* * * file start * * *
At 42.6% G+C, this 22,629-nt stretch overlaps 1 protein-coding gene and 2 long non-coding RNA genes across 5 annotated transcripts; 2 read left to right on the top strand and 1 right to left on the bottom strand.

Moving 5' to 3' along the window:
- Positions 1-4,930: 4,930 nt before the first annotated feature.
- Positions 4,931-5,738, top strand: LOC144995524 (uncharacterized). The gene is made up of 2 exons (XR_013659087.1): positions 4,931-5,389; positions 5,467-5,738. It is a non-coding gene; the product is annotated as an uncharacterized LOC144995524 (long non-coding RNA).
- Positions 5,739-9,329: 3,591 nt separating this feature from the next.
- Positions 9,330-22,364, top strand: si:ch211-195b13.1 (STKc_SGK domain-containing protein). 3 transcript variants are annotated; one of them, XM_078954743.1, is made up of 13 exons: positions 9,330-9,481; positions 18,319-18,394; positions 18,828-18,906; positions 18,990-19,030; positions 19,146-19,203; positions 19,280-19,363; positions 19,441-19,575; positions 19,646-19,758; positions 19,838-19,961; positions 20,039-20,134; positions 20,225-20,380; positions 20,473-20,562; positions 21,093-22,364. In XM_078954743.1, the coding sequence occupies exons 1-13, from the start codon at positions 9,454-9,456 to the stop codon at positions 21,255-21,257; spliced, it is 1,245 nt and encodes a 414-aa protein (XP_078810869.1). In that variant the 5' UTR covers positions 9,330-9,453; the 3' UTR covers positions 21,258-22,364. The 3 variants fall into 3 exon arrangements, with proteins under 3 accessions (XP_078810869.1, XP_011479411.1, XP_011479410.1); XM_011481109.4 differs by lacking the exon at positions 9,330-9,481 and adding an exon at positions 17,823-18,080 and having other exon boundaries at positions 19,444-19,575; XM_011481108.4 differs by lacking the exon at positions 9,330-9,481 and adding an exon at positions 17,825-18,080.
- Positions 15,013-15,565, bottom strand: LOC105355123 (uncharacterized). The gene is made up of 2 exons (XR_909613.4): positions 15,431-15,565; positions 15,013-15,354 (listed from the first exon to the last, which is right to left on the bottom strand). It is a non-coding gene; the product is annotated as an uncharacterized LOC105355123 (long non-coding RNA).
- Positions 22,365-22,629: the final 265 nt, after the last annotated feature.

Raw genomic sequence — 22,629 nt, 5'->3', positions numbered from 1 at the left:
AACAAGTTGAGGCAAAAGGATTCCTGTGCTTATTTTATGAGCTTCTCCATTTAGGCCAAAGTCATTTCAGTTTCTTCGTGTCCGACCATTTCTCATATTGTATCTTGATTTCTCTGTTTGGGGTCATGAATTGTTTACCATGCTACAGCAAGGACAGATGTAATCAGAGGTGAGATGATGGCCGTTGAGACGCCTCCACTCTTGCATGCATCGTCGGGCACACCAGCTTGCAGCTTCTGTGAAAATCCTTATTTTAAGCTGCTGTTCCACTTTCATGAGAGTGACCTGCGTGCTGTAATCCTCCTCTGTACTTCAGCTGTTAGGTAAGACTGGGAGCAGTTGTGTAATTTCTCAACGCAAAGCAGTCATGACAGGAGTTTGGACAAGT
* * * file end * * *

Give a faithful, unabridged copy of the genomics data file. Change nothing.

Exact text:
At 42.6% G+C, this 22,629-nt stretch overlaps 1 protein-coding gene and 2 long non-coding RNA genes across 5 annotated transcripts; 2 read left to right on the top strand and 1 right to left on the bottom strand.

Moving 5' to 3' along the window:
- Positions 1-4,930: 4,930 nt before the first annotated feature.
- Positions 4,931-5,738, top strand: LOC144995524 (uncharacterized). The gene is made up of 2 exons (XR_013659087.1): positions 4,931-5,389; positions 5,467-5,738. It is a non-coding gene; the product is annotated as an uncharacterized LOC144995524 (long non-coding RNA).
- Positions 5,739-9,329: 3,591 nt separating this feature from the next.
- Positions 9,330-22,364, top strand: si:ch211-195b13.1 (STKc_SGK domain-containing protein). 3 transcript variants are annotated; one of them, XM_078954743.1, is made up of 13 exons: positions 9,330-9,481; positions 18,319-18,394; positions 18,828-18,906; positions 18,990-19,030; positions 19,146-19,203; positions 19,280-19,363; positions 19,441-19,575; positions 19,646-19,758; positions 19,838-19,961; positions 20,039-20,134; positions 20,225-20,380; positions 20,473-20,562; positions 21,093-22,364. In XM_078954743.1, the coding sequence occupies exons 1-13, from the start codon at positions 9,454-9,456 to the stop codon at positions 21,255-21,257; spliced, it is 1,245 nt and encodes a 414-aa protein (XP_078810869.1). In that variant the 5' UTR covers positions 9,330-9,453; the 3' UTR covers positions 21,258-22,364. The 3 variants fall into 3 exon arrangements, with proteins under 3 accessions (XP_078810869.1, XP_011479411.1, XP_011479410.1); XM_011481109.4 differs by lacking the exon at positions 9,330-9,481 and adding an exon at positions 17,823-18,080 and having other exon boundaries at positions 19,444-19,575; XM_011481108.4 differs by lacking the exon at positions 9,330-9,481 and adding an exon at positions 17,825-18,080.
- Positions 15,013-15,565, bottom strand: LOC105355123 (uncharacterized). The gene is made up of 2 exons (XR_909613.4): positions 15,431-15,565; positions 15,013-15,354 (listed from the first exon to the last, which is right to left on the bottom strand). It is a non-coding gene; the product is annotated as an uncharacterized LOC105355123 (long non-coding RNA).
- Positions 22,365-22,629: the final 265 nt, after the last annotated feature.

Raw genomic sequence — 22,629 nt, 5'->3', positions numbered from 1 at the left:
AACAAGTTGAGGCAAAAGGATTCCTGTGCTTATTTTATGAGCTTCTCCATTTAGGCCAAAGTCATTTCAGTTTCTTCGTGTCCGACCATTTCTCATATTGTATCTTGATTTCTCTGTTTGGGGTCATGAATTGTTTACCATGCTACAGCAAGGACAGATGTAATCAGAGGTGAGATGATGGCCGTTGAGACGCCTCCACTCTTGCATGCATCGTCGGGCACACCAGCTTGCAGCTTCTGTGAAAATCCTTATTTTAAGCTGCTGTTCCACTTTCATGAGAGTGACCTGCGTGCTGTAATCCTCCTCTGTACTTCAGCTGTTAGGTAAGACTGGGAGCAGTTGTGTAATTTCTCAACGCAAAGCAGTCATGACAGGAGTTTGGACAAGT